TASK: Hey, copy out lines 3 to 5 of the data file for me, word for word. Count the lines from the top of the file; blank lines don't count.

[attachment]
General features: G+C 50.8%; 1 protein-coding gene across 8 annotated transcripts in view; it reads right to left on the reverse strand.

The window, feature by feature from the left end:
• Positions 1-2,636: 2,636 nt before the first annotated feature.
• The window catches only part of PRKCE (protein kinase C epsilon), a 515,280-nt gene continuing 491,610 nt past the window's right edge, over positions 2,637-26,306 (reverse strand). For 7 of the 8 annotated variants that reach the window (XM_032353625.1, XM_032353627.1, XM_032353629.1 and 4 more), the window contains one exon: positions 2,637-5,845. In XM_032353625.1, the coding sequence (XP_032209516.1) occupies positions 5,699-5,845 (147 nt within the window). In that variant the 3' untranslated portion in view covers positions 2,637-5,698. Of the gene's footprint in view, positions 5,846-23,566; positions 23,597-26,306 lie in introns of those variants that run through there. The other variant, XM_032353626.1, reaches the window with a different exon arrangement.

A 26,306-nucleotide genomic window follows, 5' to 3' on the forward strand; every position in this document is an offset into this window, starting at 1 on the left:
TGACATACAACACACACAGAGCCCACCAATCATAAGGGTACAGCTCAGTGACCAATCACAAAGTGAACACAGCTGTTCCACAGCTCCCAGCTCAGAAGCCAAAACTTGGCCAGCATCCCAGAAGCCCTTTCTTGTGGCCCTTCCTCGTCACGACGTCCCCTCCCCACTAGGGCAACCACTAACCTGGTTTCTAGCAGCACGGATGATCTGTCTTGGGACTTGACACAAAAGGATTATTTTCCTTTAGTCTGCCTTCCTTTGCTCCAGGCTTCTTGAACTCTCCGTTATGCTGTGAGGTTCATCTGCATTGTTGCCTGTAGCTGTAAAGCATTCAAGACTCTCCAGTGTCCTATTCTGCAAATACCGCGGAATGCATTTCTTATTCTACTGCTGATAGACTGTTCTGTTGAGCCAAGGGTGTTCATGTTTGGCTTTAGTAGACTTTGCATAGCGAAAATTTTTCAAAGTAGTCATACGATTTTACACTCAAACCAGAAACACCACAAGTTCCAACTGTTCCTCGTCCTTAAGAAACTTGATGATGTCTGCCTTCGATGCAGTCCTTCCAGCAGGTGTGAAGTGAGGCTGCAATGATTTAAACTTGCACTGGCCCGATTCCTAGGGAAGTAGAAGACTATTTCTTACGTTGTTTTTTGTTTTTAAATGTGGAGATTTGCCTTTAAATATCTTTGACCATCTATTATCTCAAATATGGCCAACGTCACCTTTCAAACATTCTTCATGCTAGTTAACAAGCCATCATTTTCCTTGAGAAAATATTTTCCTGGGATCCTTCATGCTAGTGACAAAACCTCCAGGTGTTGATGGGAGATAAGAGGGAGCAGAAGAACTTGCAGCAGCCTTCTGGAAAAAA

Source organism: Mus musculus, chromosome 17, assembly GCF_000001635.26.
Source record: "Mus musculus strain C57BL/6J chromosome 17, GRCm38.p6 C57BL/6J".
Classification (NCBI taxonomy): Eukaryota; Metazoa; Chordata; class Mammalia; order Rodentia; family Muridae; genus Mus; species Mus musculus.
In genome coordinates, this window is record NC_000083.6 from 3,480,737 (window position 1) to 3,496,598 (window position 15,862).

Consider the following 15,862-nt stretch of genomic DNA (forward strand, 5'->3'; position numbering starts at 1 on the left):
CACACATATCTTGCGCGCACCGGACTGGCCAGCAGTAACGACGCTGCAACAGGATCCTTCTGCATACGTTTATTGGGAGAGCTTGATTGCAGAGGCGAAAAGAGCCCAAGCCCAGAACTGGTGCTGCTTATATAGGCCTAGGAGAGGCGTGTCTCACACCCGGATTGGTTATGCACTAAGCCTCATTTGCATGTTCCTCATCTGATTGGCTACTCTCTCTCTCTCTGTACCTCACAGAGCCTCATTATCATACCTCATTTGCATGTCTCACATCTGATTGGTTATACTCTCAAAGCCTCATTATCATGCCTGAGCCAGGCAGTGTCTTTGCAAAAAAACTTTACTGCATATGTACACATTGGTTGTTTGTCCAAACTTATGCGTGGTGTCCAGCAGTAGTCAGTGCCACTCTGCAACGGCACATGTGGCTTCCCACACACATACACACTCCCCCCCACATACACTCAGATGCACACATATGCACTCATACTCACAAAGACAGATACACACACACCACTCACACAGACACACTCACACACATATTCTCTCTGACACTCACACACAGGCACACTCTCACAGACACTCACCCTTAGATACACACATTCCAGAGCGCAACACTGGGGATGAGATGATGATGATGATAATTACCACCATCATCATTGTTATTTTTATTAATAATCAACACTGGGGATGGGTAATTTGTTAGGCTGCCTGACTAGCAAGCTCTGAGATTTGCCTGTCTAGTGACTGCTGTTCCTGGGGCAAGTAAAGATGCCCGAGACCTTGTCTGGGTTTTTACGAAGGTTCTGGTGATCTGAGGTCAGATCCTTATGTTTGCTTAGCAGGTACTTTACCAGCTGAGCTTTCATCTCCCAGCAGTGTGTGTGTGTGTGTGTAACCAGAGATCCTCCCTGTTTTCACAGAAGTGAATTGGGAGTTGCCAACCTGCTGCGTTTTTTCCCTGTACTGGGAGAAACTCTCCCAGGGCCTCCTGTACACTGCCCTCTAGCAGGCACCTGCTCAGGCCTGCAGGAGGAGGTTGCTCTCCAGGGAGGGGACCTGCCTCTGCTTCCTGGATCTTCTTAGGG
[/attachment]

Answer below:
• Positions 1-2,636: 2,636 nt before the first annotated feature.
• The window catches only part of PRKCE (protein kinase C epsilon), a 515,280-nt gene continuing 491,610 nt past the window's right edge, over positions 2,637-26,306 (reverse strand). For 7 of the 8 annotated variants that reach the window (XM_032353625.1, XM_032353627.1, XM_032353629.1 and 4 more), the window contains one exon: positions 2,637-5,845. In XM_032353625.1, the coding sequence (XP_032209516.1) occupies positions 5,699-5,845 (147 nt within the window). In that variant the 3' untranslated portion in view covers positions 2,637-5,698. Of the gene's footprint in view, positions 5,846-23,566; positions 23,597-26,306 lie in introns of those variants that run through there. The other variant, XM_032353626.1, reaches the window with a different exon arrangement.

A 26,306-nucleotide genomic window follows, 5' to 3' on the forward strand; every position in this document is an offset into this window, starting at 1 on the left: